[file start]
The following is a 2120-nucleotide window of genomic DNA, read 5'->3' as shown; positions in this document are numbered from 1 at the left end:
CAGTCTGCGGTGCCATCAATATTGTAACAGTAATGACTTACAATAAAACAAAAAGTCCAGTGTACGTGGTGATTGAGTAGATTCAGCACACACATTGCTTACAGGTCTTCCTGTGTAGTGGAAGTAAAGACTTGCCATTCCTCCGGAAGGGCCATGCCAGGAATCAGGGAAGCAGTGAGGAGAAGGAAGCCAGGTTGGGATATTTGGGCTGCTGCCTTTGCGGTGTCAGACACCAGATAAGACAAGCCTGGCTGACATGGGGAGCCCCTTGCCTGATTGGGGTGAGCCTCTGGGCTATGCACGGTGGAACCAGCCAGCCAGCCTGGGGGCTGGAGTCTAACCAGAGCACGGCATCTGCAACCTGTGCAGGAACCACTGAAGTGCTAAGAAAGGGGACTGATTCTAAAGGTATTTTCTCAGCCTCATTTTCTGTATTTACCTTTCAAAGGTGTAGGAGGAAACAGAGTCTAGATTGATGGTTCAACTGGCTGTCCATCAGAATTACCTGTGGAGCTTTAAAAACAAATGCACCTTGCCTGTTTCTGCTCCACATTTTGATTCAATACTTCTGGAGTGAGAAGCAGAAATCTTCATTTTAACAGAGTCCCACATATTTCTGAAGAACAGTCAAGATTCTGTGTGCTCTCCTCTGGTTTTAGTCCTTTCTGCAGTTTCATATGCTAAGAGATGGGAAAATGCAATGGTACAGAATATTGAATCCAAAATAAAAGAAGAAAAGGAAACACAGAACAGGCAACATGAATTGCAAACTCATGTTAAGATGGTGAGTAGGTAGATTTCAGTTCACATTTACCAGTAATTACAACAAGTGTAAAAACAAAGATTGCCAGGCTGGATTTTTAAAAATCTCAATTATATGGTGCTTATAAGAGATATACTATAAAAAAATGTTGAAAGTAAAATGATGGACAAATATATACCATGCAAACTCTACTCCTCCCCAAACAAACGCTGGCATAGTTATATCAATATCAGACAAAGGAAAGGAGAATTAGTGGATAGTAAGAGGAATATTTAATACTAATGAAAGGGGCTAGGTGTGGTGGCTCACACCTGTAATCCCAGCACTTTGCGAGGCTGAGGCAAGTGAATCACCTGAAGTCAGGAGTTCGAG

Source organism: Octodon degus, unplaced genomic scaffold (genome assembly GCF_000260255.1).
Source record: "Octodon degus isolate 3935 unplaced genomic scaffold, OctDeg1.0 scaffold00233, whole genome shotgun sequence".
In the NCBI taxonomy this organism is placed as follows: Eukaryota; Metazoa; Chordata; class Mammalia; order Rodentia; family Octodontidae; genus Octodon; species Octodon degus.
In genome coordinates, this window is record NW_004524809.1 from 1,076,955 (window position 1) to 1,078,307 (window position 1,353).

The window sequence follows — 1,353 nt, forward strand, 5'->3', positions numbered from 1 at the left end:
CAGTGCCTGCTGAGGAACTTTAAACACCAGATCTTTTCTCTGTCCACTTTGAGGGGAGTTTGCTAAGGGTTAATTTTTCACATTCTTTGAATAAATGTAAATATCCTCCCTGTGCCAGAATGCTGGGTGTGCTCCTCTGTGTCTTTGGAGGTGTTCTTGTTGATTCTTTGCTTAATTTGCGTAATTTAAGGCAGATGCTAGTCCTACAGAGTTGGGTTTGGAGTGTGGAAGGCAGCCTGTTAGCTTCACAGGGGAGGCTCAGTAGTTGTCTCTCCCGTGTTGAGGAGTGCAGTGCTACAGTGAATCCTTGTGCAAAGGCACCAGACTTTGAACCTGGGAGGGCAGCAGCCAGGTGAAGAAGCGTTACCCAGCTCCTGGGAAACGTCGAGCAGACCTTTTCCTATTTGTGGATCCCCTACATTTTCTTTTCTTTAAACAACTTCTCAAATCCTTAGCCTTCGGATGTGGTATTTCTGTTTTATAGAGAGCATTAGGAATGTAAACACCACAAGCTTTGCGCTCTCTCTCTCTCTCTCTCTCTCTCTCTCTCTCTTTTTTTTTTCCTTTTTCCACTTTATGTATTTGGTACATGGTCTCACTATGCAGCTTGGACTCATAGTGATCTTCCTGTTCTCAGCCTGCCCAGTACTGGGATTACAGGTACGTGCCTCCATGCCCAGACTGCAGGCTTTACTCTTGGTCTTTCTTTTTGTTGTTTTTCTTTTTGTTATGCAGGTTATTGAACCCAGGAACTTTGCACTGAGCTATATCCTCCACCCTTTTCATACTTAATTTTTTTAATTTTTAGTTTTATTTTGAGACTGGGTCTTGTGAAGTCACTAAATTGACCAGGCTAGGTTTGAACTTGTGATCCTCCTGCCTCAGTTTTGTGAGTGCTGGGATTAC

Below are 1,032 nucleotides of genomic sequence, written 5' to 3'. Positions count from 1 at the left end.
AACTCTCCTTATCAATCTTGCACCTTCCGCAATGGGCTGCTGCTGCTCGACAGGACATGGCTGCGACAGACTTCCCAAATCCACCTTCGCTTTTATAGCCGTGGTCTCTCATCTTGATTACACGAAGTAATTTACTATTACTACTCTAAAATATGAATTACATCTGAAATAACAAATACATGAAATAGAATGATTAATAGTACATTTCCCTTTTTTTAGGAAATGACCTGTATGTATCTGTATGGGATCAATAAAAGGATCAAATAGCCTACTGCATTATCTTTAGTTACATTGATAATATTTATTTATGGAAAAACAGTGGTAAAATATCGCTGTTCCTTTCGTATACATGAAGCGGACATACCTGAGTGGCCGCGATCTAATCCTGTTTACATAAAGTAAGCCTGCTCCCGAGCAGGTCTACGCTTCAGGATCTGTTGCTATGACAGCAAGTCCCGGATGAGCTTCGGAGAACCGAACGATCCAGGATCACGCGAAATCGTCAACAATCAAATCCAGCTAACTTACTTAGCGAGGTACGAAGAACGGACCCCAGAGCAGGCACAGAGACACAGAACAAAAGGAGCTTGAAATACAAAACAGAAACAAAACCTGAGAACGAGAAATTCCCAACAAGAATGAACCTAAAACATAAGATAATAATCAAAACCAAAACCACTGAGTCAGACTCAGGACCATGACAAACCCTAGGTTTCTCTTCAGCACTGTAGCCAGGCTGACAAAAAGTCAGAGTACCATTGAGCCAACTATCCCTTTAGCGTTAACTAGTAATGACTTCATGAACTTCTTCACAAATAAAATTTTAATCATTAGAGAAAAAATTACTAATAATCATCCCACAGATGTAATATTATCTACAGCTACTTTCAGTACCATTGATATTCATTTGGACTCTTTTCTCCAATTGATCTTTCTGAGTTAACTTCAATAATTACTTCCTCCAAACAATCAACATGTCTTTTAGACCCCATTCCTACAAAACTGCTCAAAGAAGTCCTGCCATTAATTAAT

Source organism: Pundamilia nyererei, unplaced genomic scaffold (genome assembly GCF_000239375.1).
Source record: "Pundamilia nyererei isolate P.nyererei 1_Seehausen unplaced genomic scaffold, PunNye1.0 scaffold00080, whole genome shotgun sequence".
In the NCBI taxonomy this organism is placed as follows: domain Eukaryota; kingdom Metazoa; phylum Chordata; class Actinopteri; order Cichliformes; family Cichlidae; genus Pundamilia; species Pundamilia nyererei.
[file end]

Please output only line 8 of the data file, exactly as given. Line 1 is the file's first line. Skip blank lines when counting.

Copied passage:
CAGTGCCTGCTGAGGAACTTTAAACACCAGATCTTTTCTCTGTCCACTTTGAGGGGAGTTTGCTAAGGGTTAATTTTTCACATTCTTTGAATAAATGTAAATATCCTCCCTGTGCCAGAATGCTGGGTGTGCTCCTCTGTGTCTTTGGAGGTGTTCTTGTTGATTCTTTGCTTAATTTGCGTAATTTAAGGCAGATGCTAGTCCTACAGAGTTGGGTTTGGAGTGTGGAAGGCAGCCTGTTAGCTTCACAGGGGAGGCTCAGTAGTTGTCTCTCCCGTGTTGAGGAGTGCAGTGCTACAGTGAATCCTTGTGCAAAGGCACCAGACTTTGAACCTGGGAGGGCAGCAGCCAGGTGAAGAAGCGTTACCCAGCTCCTGGGAAACGTCGAGCAGACCTTTTCCTATTTGTGGATCCCCTACATTTTCTTTTCTTTAAACAACTTCTCAAATCCTTAGCCTTCGGATGTGGTATTTCTGTTTTATAGAGAGCATTAGGAATGTAAACACCACAAGCTTTGCGCTCTCTCTCTCTCTCTCTCTCTCTCTCTCTCTCTTTTTTTTTTCCTTTTTCCACTTTATGTATTTGGTACATGGTCTCACTATGCAGCTTGGACTCATAGTGATCTTCCTGTTCTCAGCCTGCCCAGTACTGGGATTACAGGTACGTGCCTCCATGCCCAGACTGCAGGCTTTACTCTTGGTCTTTCTTTTTGTTGTTTTTCTTTTTGTTATGCAGGTTATTGAACCCAGGAACTTTGCACTGAGCTATATCCTCCACCCTTTTCATACTTAATTTTTTTAATTTTTAGTTTTATTTTGAGACTGGGTCTTGTGAAGTCACTAAATTGACCAGGCTAGGTTTGAACTTGTGATCCTCCTGCCTCAGTTTTGTGAGTGCTGGGATTAC